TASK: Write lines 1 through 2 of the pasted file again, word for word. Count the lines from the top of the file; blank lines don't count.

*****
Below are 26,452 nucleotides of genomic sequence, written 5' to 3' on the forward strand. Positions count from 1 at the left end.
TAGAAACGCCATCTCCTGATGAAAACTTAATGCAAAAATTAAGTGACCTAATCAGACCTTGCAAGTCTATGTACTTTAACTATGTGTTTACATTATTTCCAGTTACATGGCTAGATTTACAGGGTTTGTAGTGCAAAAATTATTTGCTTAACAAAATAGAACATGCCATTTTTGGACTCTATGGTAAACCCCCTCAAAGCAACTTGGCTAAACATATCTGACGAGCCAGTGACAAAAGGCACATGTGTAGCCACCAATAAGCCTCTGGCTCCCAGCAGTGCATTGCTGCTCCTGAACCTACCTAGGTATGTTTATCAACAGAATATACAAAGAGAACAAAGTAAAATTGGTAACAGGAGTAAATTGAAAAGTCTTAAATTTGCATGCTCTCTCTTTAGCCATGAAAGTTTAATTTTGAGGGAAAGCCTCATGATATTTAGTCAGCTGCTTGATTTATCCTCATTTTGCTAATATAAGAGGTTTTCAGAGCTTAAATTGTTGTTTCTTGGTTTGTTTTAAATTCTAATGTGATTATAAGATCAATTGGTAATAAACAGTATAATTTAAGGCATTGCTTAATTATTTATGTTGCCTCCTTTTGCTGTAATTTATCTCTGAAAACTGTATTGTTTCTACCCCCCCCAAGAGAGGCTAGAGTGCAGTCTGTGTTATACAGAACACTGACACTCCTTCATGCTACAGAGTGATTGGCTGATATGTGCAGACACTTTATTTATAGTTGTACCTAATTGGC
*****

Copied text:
Below are 26,452 nucleotides of genomic sequence, written 5' to 3' on the forward strand. Positions count from 1 at the left end.
TAGAAACGCCATCTCCTGATGAAAACTTAATGCAAAAATTAAGTGACCTAATCAGACCTTGCAAGTCTATGTACTTTAACTATGTGTTTACATTATTTCCAGTTACATGGCTAGATTTACAGGGTTTGTAGTGCAAAAATTATTTGCTTAACAAAATAGAACATGCCATTTTTGGACTCTATGGTAAACCCCCTCAAAGCAACTTGGCTAAACATATCTGACGAGCCAGTGACAAAAGGCACATGTGTAGCCACCAATAAGCCTCTGGCTCCCAGCAGTGCATTGCTGCTCCTGAACCTACCTAGGTATGTTTATCAACAGAATATACAAAGAGAACAAAGTAAAATTGGTAACAGGAGTAAATTGAAAAGTCTTAAATTTGCATGCTCTCTCTTTAGCCATGAAAGTTTAATTTTGAGGGAAAGCCTCATGATATTTAGTCAGCTGCTTGATTTATCCTCATTTTGCTAATATAAGAGGTTTTCAGAGCTTAAATTGTTGTTTCTTGGTTTGTTTTAAATTCTAATGTGATTATAAGATCAATTGGTAATAAACAGTATAATTTAAGGCATTGCTTAATTATTTATGTTGCCTCCTTTTGCTGTAATTTATCTCTGAAAACTGTATTGTTTCTACCCCCCCCAAGAGAGGCTAGAGTGCAGTCTGTGTTATACAGAACACTGACACTCCTTCATGCTACAGAGTGATTGGCTGATATGTGCAGACACTTTATTTATAGTTGTACCTAATTGGC